None of this means departments and graduate programs do not share responsibility. And perhaps there are some faculty and some departments who intentionally mislead putative graduate students into thinking that there’s a wide-open job market awaiting them upon graduation. If so, that’s immoral.
My experience is that it doesn’t work that way. Contrary to Birmingham’s assertion that “professional humanists [are] indifferent” to adjuncts, my experience is that all – and I use that word advisedly – departmental administrators and faculty in the humanities are aware of the oversupply to PhDs in their fields and think it is a problem that requires solving.
To Birmingham’s plaintive question, “Why?” the answer is not intentional exploitation (as Birmingham suggests) but plain-ole market failure.
The problem is that incentive structures departments face conduce against unilateral action to solve the problem: Unilaterally reducing the size of one’s own graduate program imposes direct costs on the department while at best generating diffuse benefits to the profession at large.
On the one hand, robust graduate programs generate positive goods for departments themselves: Good scholars often want to work with graduate students. As a result, departments with strong graduate programs – and numerous graduate students –often find it easier to attract strong scholars than departments with small or no graduate programs. Attracting stronger scholars means more and better publications, more national and international prestige (which scholars often value in its own right), and this can translate into bigger budgets and more resources.
If a department chooses consistently to shrink the size of its graduate program it becomes marginally less attractive to faculty relative to other programs that do not shrink their programs. Fewer graduate students to work with, fewer doctoral seminars, fewer TAs for introductory classes that professors must now teach. (Which isn’t a bad thing, but that’s another topic.) The costs to departments are direct.
On the other hand, no department by itself graduates so many PhDs that if it were to shrink the size of its graduate program, even if it were to shut down its program entirely, it would much affect the abysmal market for PhDs in its discipline.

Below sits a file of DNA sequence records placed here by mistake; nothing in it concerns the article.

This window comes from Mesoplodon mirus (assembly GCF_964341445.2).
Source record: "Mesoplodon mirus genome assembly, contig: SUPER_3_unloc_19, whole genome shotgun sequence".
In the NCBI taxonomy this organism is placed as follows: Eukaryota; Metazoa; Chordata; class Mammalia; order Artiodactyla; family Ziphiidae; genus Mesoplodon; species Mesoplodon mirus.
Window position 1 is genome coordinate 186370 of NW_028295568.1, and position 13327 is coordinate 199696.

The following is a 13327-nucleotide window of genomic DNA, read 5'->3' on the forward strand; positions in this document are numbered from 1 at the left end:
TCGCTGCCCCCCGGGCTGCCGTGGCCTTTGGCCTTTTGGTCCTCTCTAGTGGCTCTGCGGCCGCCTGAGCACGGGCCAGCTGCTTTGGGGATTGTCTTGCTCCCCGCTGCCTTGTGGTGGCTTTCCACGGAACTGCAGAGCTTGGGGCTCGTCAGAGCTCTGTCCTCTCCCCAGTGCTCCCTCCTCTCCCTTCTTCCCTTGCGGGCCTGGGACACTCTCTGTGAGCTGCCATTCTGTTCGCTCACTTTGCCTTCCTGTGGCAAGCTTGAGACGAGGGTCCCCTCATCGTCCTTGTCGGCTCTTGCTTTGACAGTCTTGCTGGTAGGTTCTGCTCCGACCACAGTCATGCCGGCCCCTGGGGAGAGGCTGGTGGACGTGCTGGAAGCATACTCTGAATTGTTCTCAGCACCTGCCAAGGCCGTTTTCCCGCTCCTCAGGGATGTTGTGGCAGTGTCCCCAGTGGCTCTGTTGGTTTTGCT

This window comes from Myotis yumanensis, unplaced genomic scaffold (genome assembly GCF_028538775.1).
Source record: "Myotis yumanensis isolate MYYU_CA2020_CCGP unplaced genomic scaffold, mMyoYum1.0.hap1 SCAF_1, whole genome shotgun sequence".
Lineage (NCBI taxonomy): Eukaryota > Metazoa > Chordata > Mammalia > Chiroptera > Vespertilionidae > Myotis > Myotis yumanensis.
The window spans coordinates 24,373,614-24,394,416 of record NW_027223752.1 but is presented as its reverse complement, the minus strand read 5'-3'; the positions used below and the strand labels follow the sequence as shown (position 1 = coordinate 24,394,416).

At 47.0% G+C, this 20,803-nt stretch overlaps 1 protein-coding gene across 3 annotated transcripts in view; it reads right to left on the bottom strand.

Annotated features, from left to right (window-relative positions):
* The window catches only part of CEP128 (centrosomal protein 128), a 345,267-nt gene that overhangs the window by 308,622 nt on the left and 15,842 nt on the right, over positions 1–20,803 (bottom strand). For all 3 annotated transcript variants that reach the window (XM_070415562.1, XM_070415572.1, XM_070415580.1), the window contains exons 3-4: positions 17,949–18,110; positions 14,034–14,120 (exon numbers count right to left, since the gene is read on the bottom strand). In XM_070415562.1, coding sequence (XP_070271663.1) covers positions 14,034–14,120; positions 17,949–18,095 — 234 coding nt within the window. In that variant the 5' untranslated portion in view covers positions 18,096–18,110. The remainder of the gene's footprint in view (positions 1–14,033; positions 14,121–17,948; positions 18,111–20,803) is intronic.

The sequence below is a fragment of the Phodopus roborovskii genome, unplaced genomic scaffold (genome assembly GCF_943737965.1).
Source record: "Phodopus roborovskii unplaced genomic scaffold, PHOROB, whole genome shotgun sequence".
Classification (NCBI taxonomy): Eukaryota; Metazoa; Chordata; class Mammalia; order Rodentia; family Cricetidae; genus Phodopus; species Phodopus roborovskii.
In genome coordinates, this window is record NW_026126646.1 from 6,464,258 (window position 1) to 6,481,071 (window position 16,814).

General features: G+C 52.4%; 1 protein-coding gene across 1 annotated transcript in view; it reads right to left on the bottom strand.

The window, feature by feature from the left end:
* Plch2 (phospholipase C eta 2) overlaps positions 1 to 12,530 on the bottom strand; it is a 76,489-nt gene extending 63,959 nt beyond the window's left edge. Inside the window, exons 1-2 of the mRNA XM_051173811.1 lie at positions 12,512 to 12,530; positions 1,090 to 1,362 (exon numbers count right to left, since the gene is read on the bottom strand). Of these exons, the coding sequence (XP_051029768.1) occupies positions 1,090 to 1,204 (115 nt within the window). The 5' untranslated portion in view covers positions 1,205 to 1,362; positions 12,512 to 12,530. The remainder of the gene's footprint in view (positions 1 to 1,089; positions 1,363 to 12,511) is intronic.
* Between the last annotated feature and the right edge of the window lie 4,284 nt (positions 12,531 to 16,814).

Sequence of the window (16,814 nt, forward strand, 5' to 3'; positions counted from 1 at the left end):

Unilaterally reducing one’s graduate program or abolishing it is the equivalent of unilateral disarmament in international affairs. It’s surrender. It’s the sucker’s play if you do it unilaterally. So given the incentive structure, departments continue to host graduate programs and sustain the overproduction of PhDs. This, despite universal acknowledgement of the oversupply of PhDs as a serious problem.
What’s the solution? Each department would of course invite all the other departments to reduce the sizes of their graduate programs. Indeed, even if disciplinary associations would get together and try to form departments into a cartel, bargaining over PhD production quotas would prove almost insuperable. (And even if successful, any agreement might be a violation of antitrust laws.) State-level action presumably would not be coordinated enough to do much good. (Consider, for example, state-level efforts to curb tax competition for sports teams and other businesses has worked.) And it’s difficult to think that humanities’ faculties in universities, particularly in these days, would invite national-government intervention to set PhD production quotas.
It’s difficult to think of what will solve the problem other than letting low-wages and poor working conditions work their way out in the market by inducing PhDs to leave teaching, and by deterring putative PhDs from entering the market in the first place. That said, market disincentives created by oversupply have been in place already for at least several decades already and don’t seem be correcting the oversupply. This is not good news to those already in the market, or to those who are thinking of entering in the market. Caveat venditor is the byword. Caveat venditor.